When he was mayor of San Diego, Republican Kevin Faulconer was slapped with a $4000 fine by the city’s ethics commission (ultimately paid by his campaign committee) for failing to disclose so-called behested payments for his now-defunct charity, known as One San Diego. The cash came from Campland, LLC, a city leaseholder seeking Faulconer’s favor in a bid to extend its lucrative grip on Mission Bay real estate. Campland gave the mayor’s non-profit $10,000 in February 2018, but Faulconer didn’t report the gift until six months after the legally mandated 30-day deadline. A bevy of other questionable donations to the mayor’s charity, including one from a concern run by Padres general partner Peter Seidler, also went undisclosed for weeks and months. “This was the result of an unfortunate administrative error, but the buck stops with me,” Faulconer said in an emailed statement to a reporter.

Todd Gloria sidestepped a shaming — this time.

Now Faulconer’s mayoral successor, Democrat Todd Gloria, has just escaped paying a financial penalty for similar failures as an Assemblyman. “We found that on June 28, 2018, the California Charter School Association made a payment of $5000 to Foundation for California’s Technology and Innovation Economy at your behest.” says a July 9 Warning Letter to Gloria from California Fair Political Practices Commission enforcement chief Angela J. Brereton. “Additionally, on August 18, 2018, Lucky Chances Inc. made a payment of $5000 to the Foundation at your behest. Both of these payments triggered behested payment reporting obligations under the Act. Once a source reaches the $5000 disclosure threshold in a calendar year, all payments from that source, regardless of the amount, must be disclosed.” Says the letter: “Your actions violated the Act because you failed to timely file two behested payment reports within 30 days of the date of the payments.” Brereton then went on to cite several so-called mitigating factors to justify why Gloria was getting no financial penalty. “The payment amounts were low, you filed the outstanding reports before the Enforcement Division contacted you, and you have no prior Enforcement history.” But the new mayor is not entirely off the hook, per the letter. “The information in this matter will be retained and may be considered should an enforcement action become necessary based on newly discovered information or future conduct. Failure to comply with the provisions of the Act in the future will result in monetary penalties of up to $5000 for each violation.”

Lucky Chances, Inc. runs a casino in Colma, famous for its 17 cemeteries containing the graves of many San Franciscans, noted and otherwise — including murdered mayor George Moscone. Lucky Chances has had more than its share of run-ins with federal and state regulators, including an October 2008 prison sentence for owner Rene Medina in an income tax case. He turned the operation over to his sons Rommel and Ruell. But a January 2, 2020 document filed by the California Gambling Control Commission alleges that Rene was still “involved in the operation, management, and control” of a separate corporation linked to the family. That firm furnished “third-party provider services to Lucky Chances casino,” per the document. “The management outfit does not provide third-party services to any other card room.” The declaration continues, “Rene Medina is disqualified from licensure under the Act because in 2008, he was convicted of three federal felony tax evasion counts based, in part, on falsifying records relating to the Casino’s business and operations.”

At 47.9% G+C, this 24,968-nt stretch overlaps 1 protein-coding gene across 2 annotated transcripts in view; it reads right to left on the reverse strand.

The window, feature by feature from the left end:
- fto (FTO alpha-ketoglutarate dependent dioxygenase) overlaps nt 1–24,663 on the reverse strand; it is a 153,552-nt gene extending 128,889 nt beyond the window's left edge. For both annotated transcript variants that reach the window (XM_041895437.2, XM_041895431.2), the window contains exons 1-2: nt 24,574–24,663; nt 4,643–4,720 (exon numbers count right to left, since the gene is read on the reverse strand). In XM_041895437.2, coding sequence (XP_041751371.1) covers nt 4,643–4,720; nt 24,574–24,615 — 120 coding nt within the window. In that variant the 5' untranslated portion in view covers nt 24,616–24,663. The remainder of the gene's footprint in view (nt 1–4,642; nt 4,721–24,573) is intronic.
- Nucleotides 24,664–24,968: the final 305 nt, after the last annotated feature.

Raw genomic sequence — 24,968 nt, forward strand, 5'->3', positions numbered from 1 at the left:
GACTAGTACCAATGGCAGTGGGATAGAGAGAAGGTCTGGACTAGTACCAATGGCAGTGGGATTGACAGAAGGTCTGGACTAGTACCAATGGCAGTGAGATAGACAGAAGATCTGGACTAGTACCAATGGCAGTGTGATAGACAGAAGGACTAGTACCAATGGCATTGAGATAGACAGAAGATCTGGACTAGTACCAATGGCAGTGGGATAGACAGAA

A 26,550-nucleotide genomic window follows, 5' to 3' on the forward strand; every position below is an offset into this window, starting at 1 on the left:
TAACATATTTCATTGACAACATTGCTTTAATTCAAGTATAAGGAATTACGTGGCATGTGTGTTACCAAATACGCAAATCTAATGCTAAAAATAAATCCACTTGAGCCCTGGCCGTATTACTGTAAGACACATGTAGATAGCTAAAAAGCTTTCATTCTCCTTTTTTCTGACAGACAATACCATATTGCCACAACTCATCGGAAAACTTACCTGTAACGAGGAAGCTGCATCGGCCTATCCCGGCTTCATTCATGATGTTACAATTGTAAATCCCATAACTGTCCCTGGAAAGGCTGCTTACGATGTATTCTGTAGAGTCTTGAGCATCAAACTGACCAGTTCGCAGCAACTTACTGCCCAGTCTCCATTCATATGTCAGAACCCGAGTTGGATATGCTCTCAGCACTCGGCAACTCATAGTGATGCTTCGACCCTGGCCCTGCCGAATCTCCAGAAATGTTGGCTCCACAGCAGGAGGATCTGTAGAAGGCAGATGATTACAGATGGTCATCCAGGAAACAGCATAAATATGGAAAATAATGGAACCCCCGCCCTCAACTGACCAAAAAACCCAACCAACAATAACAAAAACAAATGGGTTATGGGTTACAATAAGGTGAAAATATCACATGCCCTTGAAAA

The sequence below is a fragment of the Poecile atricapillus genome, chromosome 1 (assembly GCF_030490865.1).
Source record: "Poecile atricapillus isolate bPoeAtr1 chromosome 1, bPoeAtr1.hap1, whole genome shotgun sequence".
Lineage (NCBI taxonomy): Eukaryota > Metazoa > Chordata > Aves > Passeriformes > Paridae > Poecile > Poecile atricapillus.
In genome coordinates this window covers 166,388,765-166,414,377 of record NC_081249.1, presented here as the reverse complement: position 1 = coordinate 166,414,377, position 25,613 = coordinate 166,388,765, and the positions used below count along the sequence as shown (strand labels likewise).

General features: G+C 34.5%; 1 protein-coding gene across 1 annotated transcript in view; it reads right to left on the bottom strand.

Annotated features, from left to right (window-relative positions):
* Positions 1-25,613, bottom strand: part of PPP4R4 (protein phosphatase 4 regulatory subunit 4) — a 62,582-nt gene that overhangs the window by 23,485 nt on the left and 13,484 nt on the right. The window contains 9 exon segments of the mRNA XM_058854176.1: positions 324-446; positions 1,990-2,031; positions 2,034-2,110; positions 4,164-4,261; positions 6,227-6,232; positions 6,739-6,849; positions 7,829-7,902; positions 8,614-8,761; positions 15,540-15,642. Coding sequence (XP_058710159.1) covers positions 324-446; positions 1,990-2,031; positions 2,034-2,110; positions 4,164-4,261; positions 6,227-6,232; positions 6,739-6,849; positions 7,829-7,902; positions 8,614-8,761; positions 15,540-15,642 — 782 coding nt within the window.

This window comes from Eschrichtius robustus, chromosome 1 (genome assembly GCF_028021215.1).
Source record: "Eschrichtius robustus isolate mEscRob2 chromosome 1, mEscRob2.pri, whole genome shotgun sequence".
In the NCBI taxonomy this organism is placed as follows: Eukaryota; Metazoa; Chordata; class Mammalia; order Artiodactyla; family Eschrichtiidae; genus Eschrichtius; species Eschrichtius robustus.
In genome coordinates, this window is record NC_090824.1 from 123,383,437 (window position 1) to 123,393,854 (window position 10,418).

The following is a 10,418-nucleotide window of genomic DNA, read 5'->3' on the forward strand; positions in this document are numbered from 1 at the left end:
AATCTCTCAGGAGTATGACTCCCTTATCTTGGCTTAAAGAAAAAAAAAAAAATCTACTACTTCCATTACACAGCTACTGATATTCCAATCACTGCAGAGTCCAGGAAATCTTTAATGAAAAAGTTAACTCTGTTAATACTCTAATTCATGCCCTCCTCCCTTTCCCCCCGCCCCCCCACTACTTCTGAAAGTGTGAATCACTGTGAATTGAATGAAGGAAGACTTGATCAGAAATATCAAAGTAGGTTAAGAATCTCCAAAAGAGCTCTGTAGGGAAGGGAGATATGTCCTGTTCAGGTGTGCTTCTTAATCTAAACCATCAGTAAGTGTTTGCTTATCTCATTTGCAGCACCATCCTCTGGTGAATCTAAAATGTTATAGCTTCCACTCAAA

Summer Stephan, readying for reelection with a little help from Reagan’s writer.

Summer’s money

District Attorney Summer Stephan, the handpicked establishment candidate appointed by the county board of supervisors to succeed her boss Bonnie Dumanis, had a good first six months of 2021 raising money for her reelection bid next year. Per a July 30 disclosure filing, Stephan raked in $236,390, ending the period with a hefty cash balance of $209,562. At least $30,900 came in from members of the legal profession, the document shows, including $1800 each from lobbyist Paul Robinson, Morrison & Foerster’s David Doyle, and David S. Casey, Jr. Out-of-town donors include San Clemente’s Ken Khachigian, a lawyer and one-time speechwriter for Richard Nixon and Ronald Reagan, who kicked in $500...A big-money county employees union has come up with a punchy name for its recently registered independent expenditure committee targeting a foe on the board of supervisors: “Defeat Dangerous Jim Desmond for Supervisor 2022 Sponsored by Service Employees International Union Local 221.”

— Matt Potter (@sdmattpotter)

The Reader offers $25 for news tips published in this column. Call our voice mail at 619-235-3000, ext. 440, or sandiegoreader.com/staff/matt-potter/contact/.

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Brereton then went on to cite several so-called mitigating factors to justify why Gloria was getting no financial penalty. “The payment amounts were low, you filed the outstanding reports before the Enforcement Division contacted you, and you have no prior Enforcement history.”

Anyone still doubt whether the FPPC is anything other than an incumbent protection racket for the majority party? Or that they lie to our faces about it, unafraid of being called out? https://www.sandiegoreader.com/news/2...

Sept. 1, 2021

Rather than dredge up the semi-illegal past when there is so little ink and time, I would rather know more about Mayor Gloria and Supervisor Fletcher's joint decision to hire two separate homeless czars to oversee "barrier-free" small-group housing for unsheltered people who are abusing alcohol and drugs. KPBS ran a midday interview last week with some happy-talking functionary from the Mayor's office, touting this detail-free collaborative fantasy. Most homeless shelters require sobriety for admission, but Dems Gloria and Fletcher are progressives and proud to wave that banner while waiving that "barrier.," According to the aide, no locations or budget for czars or services have been proposed.

Sept. 1, 2021